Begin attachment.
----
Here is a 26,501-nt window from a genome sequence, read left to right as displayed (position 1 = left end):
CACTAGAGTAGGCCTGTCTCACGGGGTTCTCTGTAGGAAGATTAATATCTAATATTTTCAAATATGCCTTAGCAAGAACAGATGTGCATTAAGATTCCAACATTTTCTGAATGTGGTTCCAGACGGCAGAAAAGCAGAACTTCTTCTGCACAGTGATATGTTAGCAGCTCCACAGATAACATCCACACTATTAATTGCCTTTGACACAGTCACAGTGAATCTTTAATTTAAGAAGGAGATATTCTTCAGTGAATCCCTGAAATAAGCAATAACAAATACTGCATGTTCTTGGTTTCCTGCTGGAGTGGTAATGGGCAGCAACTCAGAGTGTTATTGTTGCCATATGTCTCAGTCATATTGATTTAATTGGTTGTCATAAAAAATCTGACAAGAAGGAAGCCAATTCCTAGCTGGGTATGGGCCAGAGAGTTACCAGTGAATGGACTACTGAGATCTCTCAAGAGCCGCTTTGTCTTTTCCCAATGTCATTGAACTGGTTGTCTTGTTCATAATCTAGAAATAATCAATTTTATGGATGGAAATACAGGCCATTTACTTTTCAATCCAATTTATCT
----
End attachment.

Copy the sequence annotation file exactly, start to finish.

Here is a 26,501-nt window from a genome sequence, read left to right as displayed (position 1 = left end):
CACTAGAGTAGGCCTGTCTCACGGGGTTCTCTGTAGGAAGATTAATATCTAATATTTTCAAATATGCCTTAGCAAGAACAGATGTGCATTAAGATTCCAACATTTTCTGAATGTGGTTCCAGACGGCAGAAAAGCAGAACTTCTTCTGCACAGTGATATGTTAGCAGCTCCACAGATAACATCCACACTATTAATTGCCTTTGACACAGTCACAGTGAATCTTTAATTTAAGAAGGAGATATTCTTCAGTGAATCCCTGAAATAAGCAATAACAAATACTGCATGTTCTTGGTTTCCTGCTGGAGTGGTAATGGGCAGCAACTCAGAGTGTTATTGTTGCCATATGTCTCAGTCATATTGATTTAATTGGTTGTCATAAAAAATCTGACAAGAAGGAAGCCAATTCCTAGCTGGGTATGGGCCAGAGAGTTACCAGTGAATGGACTACTGAGATCTCTCAAGAGCCGCTTTGTCTTTTCCCAATGTCATTGAACTGGTTGTCTTGTTCATAATCTAGAAATAATCAATTTTATGGATGGAAATACAGGCCATTTACTTTTCAATCCAATTTATCT